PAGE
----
Supreme Court ruling means more information on mystery Mueller grand jury case may become public
By Ariane de Vogue and Katelyn Polantz, CNN
(CNN) -- The Supreme Court on Tuesday cleared the way for potentially unsealing more information in the case involving special counsel Robert Mueller's grand jury.
The justices, in an unsigned order, granted the administration's request to file redacted copies of briefs filed under seal at an earlier point in a case concerning a mystery company that is fighting a subpoena related to the grand jury. The ruling gives the potential that more information will eventually become public.
The case concerns an unnamed foreign government-owned corporation that is fighting a grand jury subpoena. Lower courts said the company must turn over the information and imposed escalating fines for non-compliance. The company is also asking the Supreme Court to take up its appeal.
The court also denied a motion for a group, the Reporter's Committee for Freedom of the Press, to intervene in the case.
For months now, the case related to a grand jury investigation has been one of the closely watched and guarded secrets among Mueller's work.
A company wholly owned by a foreign government brought the case last year, after receiving a grand jury subpoena from Mueller's team for information. The company -- which, in more recent court filings, considers itself interchangeable with the unnamed country that owns it -- lost its challenge before the trial court and a federal court of appeals in Washington to avoid turning over the information.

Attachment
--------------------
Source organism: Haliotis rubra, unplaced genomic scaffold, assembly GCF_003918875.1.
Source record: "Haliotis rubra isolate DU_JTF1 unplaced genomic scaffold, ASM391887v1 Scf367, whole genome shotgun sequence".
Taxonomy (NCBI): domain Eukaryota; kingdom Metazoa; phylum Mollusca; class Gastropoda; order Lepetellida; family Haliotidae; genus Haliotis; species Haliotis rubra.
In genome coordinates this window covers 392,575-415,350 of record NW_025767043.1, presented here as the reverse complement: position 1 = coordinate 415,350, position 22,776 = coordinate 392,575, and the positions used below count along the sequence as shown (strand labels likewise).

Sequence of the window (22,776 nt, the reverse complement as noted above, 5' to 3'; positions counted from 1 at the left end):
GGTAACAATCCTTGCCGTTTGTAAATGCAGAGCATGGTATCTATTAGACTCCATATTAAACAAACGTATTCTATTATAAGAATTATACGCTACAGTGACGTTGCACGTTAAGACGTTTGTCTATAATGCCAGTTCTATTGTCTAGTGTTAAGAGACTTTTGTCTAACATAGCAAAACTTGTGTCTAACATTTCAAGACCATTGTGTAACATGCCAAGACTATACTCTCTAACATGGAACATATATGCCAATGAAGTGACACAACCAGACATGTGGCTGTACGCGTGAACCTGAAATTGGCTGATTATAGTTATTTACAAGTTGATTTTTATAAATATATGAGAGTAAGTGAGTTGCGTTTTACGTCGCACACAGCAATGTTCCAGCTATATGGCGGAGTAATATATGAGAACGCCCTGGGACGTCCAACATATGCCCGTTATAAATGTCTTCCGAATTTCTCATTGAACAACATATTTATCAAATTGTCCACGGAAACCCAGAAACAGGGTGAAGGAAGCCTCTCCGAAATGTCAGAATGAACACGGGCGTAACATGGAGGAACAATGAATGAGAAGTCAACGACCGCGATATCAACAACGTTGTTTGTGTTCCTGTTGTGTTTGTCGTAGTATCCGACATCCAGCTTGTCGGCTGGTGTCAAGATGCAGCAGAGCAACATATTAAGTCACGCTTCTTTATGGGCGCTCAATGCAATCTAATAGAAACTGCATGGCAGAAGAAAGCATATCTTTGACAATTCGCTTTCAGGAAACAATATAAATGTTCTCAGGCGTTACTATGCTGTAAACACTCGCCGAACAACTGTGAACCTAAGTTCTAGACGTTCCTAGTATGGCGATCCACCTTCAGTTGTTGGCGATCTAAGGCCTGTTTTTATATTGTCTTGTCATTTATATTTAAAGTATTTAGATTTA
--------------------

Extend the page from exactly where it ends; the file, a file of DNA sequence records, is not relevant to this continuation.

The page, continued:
It was fined $50,000 a day for noncompliance. But the company wanted to continue to fight, arguing that foreign countries should be immune from actions in criminal cases like these. Both courts disagreed, ruling quickly against the countries' efforts. The Supreme Court hasn't yet decided whether it will review the case.
Previous unsealing efforts in the courts have revealed that the foreign country and company are represented by the law firm Alston & Bird, that the case subpoena originated with Mueller prosecutors Zainab Ahmad and Scott Meisler and that the DC US Attorney's Office got involved in the appeal.
The name of the country and the company still haven't been revealed.
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